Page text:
I don't mix the sheep and pigs. Never get only one pig as they are social animals and need a friend. I use 2"x4"x48" non climb horse wire for all my fencing. It even keeps the chickens in.

Hope this helps!
 
John Natoli
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Thank you Dana! That's all very helpful. It's great to hear that you've had success with some similar approaches. I had no idea that sheep would eat trees like that, but I know nothing about sheep. My wife as a knitter is partial to getting sheep. Do they eat pretty much any kind or are they picky? How many did you have for that acre area and how densely wooded was it? Do you move your fencing around or do you have permanent enclosures? Thanks again.
 
Dana Jones
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Here's a link to the acre we cleared. We have hair sheep, Dorper and Katahdin crosses. We have 5 ewes, a ram and currently 4 lambs.

https://www.backyardherds.com/threads/i-hate-green-briars.33715/

We fenced with 2"x4"x48" non climb horse wire. It is woven wire, PLEASE don't buy welded wire, it is total crap! Our's is permanent fencing and we built it to stay for a loooong time. There are a lot of wool sheep breeds, your wife would have a good time trying to decide which breed to get!

This is my fence link
https://www.backyardherds.com/threads/non-climb-2-x4-horse-wire-fence.32922/
 
Marco Banks
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If you are not familiar with Sepp Holtzer, Google him and read everything you can about his techniques and use of animals in land management.  There are all sorts of YouTube videos of him out there --- several entertaining ones with him and Paul Wheaton. 

I mention him because he's a big proponent of using pigs to do the tough work of rooting out trees and such. 

One idea that (I believe) came from him is to get a small soil auger that fits into a cordless drill.  Use it to drill holes in the soil under tree stumps and things you want uprooted.  Drill down a couple of feet and then pour corn down into the hole.  The hogs will dig and dig to get every last piece of corn out, saving you the hassle of digging out brambles and small tree stumps.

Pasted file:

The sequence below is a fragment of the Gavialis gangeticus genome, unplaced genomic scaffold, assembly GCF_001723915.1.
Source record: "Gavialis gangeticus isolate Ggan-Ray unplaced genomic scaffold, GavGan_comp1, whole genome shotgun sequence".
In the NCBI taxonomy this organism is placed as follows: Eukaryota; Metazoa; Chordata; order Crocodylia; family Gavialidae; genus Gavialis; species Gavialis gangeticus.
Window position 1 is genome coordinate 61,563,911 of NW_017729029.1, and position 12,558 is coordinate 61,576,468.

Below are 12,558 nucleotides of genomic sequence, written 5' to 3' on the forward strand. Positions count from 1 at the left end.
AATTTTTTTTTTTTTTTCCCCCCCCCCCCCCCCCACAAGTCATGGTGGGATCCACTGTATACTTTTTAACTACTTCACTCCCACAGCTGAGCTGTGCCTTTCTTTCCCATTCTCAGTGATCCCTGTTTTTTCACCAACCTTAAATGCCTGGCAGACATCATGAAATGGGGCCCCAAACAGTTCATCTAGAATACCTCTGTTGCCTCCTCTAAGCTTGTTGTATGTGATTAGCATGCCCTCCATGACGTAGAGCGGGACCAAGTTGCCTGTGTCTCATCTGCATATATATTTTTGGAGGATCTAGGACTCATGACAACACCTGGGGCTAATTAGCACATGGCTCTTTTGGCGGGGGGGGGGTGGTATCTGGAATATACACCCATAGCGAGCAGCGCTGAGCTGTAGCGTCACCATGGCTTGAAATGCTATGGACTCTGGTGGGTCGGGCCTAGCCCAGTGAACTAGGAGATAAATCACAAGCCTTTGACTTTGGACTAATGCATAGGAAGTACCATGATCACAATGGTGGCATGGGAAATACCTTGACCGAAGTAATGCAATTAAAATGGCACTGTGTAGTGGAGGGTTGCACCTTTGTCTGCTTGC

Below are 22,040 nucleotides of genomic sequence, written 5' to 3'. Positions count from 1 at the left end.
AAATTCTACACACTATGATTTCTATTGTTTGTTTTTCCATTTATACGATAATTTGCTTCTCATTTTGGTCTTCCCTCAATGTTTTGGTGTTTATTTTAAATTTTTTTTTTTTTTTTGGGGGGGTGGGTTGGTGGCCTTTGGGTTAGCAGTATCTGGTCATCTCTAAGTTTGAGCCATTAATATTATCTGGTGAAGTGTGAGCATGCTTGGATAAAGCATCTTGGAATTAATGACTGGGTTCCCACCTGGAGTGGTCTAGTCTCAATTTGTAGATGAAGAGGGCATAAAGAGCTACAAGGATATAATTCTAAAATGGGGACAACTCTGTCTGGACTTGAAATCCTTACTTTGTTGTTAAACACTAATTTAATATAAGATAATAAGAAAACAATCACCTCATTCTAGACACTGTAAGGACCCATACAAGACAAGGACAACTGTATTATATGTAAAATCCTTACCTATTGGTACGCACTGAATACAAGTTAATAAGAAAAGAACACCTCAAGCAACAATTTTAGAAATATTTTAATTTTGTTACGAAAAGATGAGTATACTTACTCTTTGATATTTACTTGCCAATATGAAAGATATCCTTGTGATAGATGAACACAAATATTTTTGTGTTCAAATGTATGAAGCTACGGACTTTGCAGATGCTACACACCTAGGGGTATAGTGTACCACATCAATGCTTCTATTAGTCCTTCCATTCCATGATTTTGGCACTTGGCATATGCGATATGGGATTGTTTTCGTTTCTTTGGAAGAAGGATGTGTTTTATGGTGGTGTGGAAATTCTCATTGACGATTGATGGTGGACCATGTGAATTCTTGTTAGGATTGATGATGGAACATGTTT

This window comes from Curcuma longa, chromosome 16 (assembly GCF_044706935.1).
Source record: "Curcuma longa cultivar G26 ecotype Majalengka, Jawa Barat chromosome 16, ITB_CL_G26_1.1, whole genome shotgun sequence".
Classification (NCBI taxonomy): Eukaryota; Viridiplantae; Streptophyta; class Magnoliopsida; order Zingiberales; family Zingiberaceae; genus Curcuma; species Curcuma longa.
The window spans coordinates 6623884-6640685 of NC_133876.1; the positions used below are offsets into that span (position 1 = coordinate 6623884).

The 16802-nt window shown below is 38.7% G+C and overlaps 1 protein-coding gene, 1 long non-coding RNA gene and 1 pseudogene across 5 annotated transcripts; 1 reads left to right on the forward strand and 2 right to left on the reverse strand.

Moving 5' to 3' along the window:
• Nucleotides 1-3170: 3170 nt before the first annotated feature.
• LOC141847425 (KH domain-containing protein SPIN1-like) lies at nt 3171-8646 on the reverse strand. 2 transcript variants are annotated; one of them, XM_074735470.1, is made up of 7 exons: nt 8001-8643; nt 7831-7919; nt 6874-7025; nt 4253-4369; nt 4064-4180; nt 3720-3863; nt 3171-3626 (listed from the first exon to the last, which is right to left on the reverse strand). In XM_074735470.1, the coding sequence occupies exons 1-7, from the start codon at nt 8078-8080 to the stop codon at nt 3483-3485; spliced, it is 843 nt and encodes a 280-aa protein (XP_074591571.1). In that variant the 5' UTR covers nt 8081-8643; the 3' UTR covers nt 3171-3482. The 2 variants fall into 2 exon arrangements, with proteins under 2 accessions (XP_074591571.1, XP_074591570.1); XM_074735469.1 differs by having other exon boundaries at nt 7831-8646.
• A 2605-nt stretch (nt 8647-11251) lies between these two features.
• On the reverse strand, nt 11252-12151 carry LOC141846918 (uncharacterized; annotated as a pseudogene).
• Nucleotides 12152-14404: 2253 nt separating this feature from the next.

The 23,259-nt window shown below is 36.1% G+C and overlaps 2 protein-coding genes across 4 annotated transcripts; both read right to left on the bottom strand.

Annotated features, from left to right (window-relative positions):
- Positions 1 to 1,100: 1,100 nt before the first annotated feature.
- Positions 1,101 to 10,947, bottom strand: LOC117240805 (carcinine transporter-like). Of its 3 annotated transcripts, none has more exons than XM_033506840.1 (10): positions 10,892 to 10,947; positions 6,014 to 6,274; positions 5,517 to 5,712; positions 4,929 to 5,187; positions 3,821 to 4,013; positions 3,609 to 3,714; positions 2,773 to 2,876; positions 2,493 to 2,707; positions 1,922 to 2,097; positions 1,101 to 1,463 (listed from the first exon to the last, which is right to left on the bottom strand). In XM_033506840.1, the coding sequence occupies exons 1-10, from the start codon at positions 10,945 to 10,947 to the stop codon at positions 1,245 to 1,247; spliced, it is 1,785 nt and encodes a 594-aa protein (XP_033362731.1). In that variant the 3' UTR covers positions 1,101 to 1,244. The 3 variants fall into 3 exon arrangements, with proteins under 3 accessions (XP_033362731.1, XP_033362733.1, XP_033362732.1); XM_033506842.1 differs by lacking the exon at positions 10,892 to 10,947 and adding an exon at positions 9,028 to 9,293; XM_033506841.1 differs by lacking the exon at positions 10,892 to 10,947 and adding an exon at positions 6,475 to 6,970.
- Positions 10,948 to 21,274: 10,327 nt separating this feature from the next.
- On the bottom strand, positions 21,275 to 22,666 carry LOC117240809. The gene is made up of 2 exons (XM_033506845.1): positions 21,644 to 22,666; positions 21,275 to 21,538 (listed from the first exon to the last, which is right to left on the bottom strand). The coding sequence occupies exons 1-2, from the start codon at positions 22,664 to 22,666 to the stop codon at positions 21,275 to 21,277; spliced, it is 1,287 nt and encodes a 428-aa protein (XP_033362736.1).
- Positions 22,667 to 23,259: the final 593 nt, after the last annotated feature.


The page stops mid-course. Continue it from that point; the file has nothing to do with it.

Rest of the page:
http://www.gemplers.com/product/226383/power-planter-soil-augers-1-2-hex-drive?gclid=CKr9r93a0tICFUdlfgod50sIhA&CID=25SEPLA&s_kwcid=AL!3210!3!171103506386!!!g!146111885545!&ef_id=WAEyUAAABO2pk@Kq:20170313050614:s

You may wish to use electric wire to bunch the animals up (mob-stocking), so as to get them to clear one space before moving on to the next one.  I don't think you want to leave them on for too long, however.  Keeping them moving from paddock to paddock is the key.

As for poor soil, the answer is always more bio-mass.  Cover crops, bringing in lots of mulch, chop and drop, mob grazing livestock  . . . there are a number of ways to get carbon onto your soil surface.  If you haven't watched any of Gabe Browns videos, do so.  He's a farmer from North Dakota who has been regenerating his land for years with permaculture and no-till principles.  He does a lot of cover-cropping and integrating his cattle into the land to build soil.  His no-till philosophy is central to build soil health.  Check him out.

If you've got access to wood chips, take as many as you can and spread them all over.  The so-called "Back to Eden" method comes from a film that goes by that name: B.T.E.  Watch the movie.  Get wood chips and spread them all over.  They are garden gold.  I used close to 60 yards of them on my 1/3rd acre lot every year, so with your big space, you'll be able to take dozens of truck loads of them.  Your access right off the road might be a huge asset.  I'd get a big piece of plywood, and make a sign:  "Wood chips wanted."  Put it where any arborist might drive by and see.  Then, stealing an idea from Joel Salitan, you might mix corn into your wood chips to encourage the pigs to get in there and spread them out for you.  If you were standing there as they are dumped off the truck with a 5-bucket of shelled corn, just toss generous handfuls of corn into the chips as they get dumped.  If the corn is slightly fermented, all the better.  The pigs will make quick work of that pile, tearing into it to get to the corn.  They'll piss on it, crap all over, and integrate all that wonderful nitrogen and carbon into the soil.